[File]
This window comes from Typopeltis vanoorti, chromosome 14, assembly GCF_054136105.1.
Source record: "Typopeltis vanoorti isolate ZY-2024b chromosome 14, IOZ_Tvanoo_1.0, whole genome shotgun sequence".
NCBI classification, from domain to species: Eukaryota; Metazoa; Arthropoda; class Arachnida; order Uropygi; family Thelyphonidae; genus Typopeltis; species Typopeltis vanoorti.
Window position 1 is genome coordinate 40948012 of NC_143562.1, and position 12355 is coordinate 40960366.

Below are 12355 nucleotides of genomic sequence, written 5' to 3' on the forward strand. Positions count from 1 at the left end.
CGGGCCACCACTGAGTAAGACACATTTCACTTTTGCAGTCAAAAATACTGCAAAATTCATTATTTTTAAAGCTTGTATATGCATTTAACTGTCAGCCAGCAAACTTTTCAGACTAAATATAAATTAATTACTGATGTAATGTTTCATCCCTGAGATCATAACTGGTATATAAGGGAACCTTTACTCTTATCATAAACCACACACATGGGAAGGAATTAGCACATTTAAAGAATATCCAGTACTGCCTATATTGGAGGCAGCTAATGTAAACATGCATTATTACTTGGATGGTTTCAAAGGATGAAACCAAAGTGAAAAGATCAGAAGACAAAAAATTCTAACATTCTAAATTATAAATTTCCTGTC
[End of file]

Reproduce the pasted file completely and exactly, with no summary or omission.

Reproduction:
This window comes from Typopeltis vanoorti, chromosome 14, assembly GCF_054136105.1.
Source record: "Typopeltis vanoorti isolate ZY-2024b chromosome 14, IOZ_Tvanoo_1.0, whole genome shotgun sequence".
NCBI classification, from domain to species: Eukaryota; Metazoa; Arthropoda; class Arachnida; order Uropygi; family Thelyphonidae; genus Typopeltis; species Typopeltis vanoorti.
Window position 1 is genome coordinate 40948012 of NC_143562.1, and position 12355 is coordinate 40960366.

Below are 12355 nucleotides of genomic sequence, written 5' to 3' on the forward strand. Positions count from 1 at the left end.
CGGGCCACCACTGAGTAAGACACATTTCACTTTTGCAGTCAAAAATACTGCAAAATTCATTATTTTTAAAGCTTGTATATGCATTTAACTGTCAGCCAGCAAACTTTTCAGACTAAATATAAATTAATTACTGATGTAATGTTTCATCCCTGAGATCATAACTGGTATATAAGGGAACCTTTACTCTTATCATAAACCACACACATGGGAAGGAATTAGCACATTTAAAGAATATCCAGTACTGCCTATATTGGAGGCAGCTAATGTAAACATGCATTATTACTTGGATGGTTTCAAAGGATGAAACCAAAGTGAAAAGATCAGAAGACAAAAAATTCTAACATTCTAAATTATAAATTTCCTGTC